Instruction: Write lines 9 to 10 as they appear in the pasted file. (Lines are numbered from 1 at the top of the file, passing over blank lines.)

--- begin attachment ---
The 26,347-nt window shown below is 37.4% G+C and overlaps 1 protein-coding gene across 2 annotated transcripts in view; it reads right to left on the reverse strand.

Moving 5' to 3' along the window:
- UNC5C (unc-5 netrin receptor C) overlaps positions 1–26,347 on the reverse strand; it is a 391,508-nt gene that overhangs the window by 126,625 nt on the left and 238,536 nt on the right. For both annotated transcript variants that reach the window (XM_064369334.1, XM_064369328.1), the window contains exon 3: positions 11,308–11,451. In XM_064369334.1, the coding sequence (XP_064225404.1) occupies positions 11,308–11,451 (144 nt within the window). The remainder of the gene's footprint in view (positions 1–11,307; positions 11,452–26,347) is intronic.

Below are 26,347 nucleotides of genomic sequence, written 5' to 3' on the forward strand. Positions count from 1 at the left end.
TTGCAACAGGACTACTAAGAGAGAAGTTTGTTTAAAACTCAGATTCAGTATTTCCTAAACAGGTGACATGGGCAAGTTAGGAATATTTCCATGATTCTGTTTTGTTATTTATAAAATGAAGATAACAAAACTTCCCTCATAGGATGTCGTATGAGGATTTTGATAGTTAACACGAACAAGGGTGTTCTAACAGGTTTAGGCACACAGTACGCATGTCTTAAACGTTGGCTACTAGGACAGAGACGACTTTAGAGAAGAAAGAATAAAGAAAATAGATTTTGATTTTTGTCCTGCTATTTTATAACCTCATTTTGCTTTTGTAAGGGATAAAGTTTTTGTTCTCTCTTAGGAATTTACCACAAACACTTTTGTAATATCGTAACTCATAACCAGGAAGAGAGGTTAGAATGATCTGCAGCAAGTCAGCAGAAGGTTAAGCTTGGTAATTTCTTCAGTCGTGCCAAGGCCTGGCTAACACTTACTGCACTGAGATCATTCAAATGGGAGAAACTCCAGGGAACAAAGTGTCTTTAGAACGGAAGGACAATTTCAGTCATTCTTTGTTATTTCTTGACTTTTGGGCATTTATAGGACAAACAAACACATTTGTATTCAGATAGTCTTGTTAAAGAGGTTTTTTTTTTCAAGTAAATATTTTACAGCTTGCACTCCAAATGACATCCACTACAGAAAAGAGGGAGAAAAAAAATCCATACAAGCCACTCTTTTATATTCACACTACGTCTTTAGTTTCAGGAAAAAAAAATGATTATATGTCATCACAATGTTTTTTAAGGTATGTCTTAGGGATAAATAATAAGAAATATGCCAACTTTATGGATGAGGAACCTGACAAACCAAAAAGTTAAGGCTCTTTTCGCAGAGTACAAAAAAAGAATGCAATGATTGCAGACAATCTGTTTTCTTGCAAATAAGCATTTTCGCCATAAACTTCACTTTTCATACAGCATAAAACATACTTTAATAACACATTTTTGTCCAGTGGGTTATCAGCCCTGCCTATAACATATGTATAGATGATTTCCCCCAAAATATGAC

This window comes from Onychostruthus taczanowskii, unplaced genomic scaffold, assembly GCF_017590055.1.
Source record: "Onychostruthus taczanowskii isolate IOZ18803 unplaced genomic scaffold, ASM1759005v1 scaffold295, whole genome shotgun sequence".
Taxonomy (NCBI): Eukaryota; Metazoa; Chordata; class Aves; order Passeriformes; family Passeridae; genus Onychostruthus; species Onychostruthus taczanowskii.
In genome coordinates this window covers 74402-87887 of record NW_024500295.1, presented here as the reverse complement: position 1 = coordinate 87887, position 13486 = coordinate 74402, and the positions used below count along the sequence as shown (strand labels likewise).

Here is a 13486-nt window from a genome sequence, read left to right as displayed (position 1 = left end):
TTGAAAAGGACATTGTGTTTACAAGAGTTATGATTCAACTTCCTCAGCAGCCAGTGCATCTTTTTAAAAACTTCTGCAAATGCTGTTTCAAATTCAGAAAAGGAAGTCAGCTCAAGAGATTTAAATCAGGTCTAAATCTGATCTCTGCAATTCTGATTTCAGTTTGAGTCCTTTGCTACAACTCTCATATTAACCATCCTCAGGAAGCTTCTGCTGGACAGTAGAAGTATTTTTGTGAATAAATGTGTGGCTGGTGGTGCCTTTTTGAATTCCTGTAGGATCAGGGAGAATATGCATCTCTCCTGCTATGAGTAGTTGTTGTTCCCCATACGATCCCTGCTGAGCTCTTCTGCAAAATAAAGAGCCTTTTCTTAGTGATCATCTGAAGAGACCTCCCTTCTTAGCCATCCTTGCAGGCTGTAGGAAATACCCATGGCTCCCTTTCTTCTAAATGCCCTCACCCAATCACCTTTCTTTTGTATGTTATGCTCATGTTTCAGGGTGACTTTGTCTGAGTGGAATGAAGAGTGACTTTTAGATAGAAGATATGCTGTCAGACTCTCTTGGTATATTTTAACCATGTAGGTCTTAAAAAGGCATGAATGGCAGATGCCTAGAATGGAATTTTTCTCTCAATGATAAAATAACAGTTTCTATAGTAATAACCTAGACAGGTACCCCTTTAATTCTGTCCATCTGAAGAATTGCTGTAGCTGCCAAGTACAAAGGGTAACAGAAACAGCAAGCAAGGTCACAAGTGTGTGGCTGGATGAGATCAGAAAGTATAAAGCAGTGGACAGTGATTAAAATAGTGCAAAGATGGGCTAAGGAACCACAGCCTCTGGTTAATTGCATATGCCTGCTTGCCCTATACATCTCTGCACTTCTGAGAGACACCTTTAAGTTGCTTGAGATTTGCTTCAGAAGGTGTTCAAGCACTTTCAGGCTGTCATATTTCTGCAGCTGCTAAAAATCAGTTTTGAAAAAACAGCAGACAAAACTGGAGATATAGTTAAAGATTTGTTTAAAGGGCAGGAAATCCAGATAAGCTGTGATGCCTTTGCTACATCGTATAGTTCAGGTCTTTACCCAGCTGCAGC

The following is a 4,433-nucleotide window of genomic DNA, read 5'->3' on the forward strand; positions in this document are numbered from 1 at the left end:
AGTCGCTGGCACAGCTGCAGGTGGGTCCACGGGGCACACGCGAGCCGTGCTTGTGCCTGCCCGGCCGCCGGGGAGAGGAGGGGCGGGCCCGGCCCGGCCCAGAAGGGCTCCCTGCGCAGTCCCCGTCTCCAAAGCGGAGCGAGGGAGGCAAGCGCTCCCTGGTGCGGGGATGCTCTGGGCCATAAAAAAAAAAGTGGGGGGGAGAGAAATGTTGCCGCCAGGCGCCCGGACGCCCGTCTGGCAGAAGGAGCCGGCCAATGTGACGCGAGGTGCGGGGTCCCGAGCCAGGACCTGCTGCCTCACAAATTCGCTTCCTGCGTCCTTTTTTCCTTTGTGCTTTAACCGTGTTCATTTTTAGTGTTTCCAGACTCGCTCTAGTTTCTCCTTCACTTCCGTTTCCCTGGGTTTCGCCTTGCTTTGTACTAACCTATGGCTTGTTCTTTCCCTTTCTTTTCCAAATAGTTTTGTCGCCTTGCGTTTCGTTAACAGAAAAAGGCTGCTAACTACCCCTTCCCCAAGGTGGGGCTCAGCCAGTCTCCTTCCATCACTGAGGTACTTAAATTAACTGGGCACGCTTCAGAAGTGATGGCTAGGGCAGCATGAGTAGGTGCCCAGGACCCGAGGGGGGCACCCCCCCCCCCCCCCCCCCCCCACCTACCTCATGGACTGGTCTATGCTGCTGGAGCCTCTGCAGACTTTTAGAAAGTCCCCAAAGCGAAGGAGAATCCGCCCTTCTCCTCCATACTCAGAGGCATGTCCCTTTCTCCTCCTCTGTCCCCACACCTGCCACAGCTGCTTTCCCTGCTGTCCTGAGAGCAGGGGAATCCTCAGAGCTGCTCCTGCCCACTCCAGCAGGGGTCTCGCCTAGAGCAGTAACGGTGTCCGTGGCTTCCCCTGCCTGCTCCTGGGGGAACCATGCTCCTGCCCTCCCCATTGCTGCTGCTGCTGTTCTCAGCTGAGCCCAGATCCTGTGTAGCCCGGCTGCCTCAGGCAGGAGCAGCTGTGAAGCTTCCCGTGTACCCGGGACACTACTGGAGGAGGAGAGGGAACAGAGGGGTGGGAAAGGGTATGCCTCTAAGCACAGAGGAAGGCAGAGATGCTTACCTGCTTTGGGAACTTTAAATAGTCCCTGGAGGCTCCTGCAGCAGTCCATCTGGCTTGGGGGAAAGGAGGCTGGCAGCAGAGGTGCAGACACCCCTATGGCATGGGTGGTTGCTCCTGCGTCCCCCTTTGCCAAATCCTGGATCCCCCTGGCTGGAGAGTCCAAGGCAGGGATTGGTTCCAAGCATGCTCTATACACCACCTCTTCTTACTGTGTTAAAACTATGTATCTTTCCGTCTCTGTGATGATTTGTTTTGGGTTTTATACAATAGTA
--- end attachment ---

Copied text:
In genome coordinates this window covers 74402-87887 of record NW_024500295.1, presented here as the reverse complement: position 1 = coordinate 87887, position 13486 = coordinate 74402, and the positions used below count along the sequence as shown (strand labels likewise).

Here is a 13486-nt window from a genome sequence, read left to right as displayed (position 1 = left end):